Lightning strikes twice in Chicago with The Pogues
With a rare two-night stint at Chicago's Riviera Theatre last week, The Pogues proved not only the lasting legacy of their music, but also that after a quarter-decade of making music together they're still as relevant as ever, even without any new material. The Pogues, a band that infused traditional Irish folk music with late '70s UK punk rock throughout most of the '80s, were, and still are, a highly influential act that have helped make successful careers for other bands following in their footsteps, such as Flogging Molly, Dropkick Murphys, The Tossers and countless others. But when the signature line-up of Spider Stacy, Philip Chevron, James Fearnley, Terry Woods, Jem Finer, Andrew Ranken, Darryl Hunt and troubled poet and vocalist Shane MacGowan parted ways in '91 it seemed doubtful that the band would ever reunite - much less see MacGowan make it alive to the new millennium, considering his mounting problems with drug and alcohol abuse.
In 2001, however, this original line-up did reconvene for a handful of high-profile spot gigs in the UK, Japan and Spain, where they not only sold-out huge venues, but received universal accolades from the press. It wasn't until this time last year, though, that this classic line-up would grace a stage together in the Midwest for an incendiary performance at the Congress Theatre in Chicago.
Their show last Thursday (the second of their two-night stay in The Windy City) saw the band in similar form as last year with the instrumentation from the sprawling band in top form; running through jigs, reels and rockers that had the packed floor sporadically pogoing and moshing in pandemonium. The band opened with one of their many signature songs "Streams of Whiskey" as the pasty and bloated MacGowan shuffled out clad in black top hat, shades and jacket. Whether it was from the many years of self-abuse or backstage bender right before the show, the dazed-looking singer teetered back-and-forth behind the mic delivering an almost unintelligible run of slurs, which were eventually sorted out when the band joined in for the chorus, " I am going, I am going any which way the wind might be blowing. I am going, I am going where streams of whiskey are flowing." Shane has become something of mythical legend for fans, artists and music scholars alike. Combining the lyrical beauty and wit in the grand tradition of many Irish poets before him with a downward-spiraling, destructive lifestyle that makes Keith Richards look like Richard Simmons, the allure of this artist is something akin to a four train pile-up set to a Vivaldi score.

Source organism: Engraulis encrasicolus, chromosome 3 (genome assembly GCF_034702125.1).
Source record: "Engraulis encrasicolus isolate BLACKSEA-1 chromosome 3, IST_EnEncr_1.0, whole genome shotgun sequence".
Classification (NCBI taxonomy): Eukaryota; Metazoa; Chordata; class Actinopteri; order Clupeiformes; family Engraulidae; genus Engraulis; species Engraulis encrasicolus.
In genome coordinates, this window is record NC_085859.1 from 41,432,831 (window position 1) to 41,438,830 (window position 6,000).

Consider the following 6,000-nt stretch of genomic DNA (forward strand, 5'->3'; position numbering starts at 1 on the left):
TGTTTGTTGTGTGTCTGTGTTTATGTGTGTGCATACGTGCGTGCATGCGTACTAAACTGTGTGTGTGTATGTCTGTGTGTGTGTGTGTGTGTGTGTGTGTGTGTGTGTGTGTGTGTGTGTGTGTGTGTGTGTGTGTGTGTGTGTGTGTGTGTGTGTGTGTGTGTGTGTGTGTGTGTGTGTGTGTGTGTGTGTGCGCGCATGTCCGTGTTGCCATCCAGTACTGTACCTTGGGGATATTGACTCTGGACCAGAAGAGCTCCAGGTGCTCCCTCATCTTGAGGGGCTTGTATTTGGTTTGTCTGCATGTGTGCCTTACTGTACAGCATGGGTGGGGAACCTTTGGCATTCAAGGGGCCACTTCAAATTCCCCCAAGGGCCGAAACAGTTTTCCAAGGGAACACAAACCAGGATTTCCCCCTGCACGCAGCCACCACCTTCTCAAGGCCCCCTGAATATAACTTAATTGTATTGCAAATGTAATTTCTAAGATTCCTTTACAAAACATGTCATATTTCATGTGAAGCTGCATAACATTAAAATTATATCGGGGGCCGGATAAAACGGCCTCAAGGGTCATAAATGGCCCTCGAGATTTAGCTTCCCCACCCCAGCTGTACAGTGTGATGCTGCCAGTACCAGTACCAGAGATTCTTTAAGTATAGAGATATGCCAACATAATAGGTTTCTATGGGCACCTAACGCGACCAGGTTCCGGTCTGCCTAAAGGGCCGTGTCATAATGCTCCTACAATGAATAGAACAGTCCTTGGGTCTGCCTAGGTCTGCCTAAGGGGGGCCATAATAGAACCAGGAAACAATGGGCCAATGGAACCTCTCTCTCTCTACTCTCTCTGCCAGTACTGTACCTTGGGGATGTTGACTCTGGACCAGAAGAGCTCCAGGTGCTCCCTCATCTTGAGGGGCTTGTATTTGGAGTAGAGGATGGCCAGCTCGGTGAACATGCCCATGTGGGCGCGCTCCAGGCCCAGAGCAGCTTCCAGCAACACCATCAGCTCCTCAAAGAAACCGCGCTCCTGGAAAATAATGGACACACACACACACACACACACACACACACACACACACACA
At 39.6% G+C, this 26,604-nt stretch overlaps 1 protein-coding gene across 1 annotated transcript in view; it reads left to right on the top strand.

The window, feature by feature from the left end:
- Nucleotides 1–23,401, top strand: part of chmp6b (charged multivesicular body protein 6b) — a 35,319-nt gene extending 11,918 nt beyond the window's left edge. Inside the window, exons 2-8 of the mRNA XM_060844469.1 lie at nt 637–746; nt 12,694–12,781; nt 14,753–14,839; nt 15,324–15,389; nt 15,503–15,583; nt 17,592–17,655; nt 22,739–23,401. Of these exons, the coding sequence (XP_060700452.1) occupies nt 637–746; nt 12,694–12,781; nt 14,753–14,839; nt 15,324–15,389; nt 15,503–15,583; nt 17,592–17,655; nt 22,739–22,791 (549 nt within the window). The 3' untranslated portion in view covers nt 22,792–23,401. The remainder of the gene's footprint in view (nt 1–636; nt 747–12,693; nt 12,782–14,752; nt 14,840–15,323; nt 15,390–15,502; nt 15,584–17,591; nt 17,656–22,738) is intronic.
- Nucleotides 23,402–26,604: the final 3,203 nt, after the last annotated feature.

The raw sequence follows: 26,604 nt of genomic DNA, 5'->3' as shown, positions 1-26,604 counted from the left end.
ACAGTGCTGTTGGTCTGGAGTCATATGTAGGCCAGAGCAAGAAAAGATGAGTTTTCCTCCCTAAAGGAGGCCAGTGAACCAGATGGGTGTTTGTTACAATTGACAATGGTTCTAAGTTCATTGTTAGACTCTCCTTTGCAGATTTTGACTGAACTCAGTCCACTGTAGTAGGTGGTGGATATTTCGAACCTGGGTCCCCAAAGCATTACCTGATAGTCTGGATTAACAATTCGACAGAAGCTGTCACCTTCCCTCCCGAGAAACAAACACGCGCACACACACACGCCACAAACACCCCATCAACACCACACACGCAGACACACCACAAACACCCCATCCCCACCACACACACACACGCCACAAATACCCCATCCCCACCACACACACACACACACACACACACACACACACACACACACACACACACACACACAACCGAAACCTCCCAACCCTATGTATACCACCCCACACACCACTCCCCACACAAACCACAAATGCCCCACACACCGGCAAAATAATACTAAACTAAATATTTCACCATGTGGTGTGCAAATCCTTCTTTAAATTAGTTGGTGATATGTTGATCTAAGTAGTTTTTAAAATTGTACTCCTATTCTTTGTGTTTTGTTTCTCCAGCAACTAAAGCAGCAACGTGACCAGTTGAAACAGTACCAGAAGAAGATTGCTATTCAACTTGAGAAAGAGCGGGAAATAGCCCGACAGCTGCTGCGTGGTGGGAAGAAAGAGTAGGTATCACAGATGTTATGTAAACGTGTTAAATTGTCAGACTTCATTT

MacGowan was, indeed, a beautiful wreck. The only words that were intelligible during the toothless 50 year-old's banter in between numbers were the expletives (no doubt muffled further by the venues sound system), and his gruff, raspy voice would certainly have the judges from American Idols running for the hills. Despite this, however, there was still a fascinating allure to the way his voice poured like thirty-year old bourbon from an antique bottle on folk ballads like "Kitty," from their 1984 debut Red Roses For Me, and the beautiful "A Rainy Night In Soho," while also offering the burning sting of Kentucky white-lightning on the number "Dirty Old Town" and the accordion & banjo fueled "If I Should Fall From the Grace With God" and "Bottle of Smoke," where MacGowan screeched like a banshee from Hell. The band also ran through many other favorites such as the spirited numbers "The Sunnyside of the Street," "The Irish Rover" and the punch-drunk Irish-flavored punk anthem "Sally Maclennane," which tin-whistle player Spider Stacy graciously dedicated to Chicago's own Irish punk offshoot The Tossers.
MacGowan wasn't the only lead vocalist of the evening, though, as Stacy led a couple, including "Tuesday Morning," while drummer Andrew Ranken turned in an earthy vocal delivery on "The Star Of The County Down." One of the many highlights of the evening was when zoot-suited guitarist Philip Chevron (who was diagnosed with advanced throat cancer last year and was forced to stop touring with the band last June) turned in a commanding performance for his song "Thousands Are Sailing."
After twenty-five years as a band The Pogues are musically not only still at the top their game, but for their rare Chicago appearances - this year and last - this important act proved that lightning can, in fact, strike twice. Here's hoping that 2009 proves three-times-a-charm.
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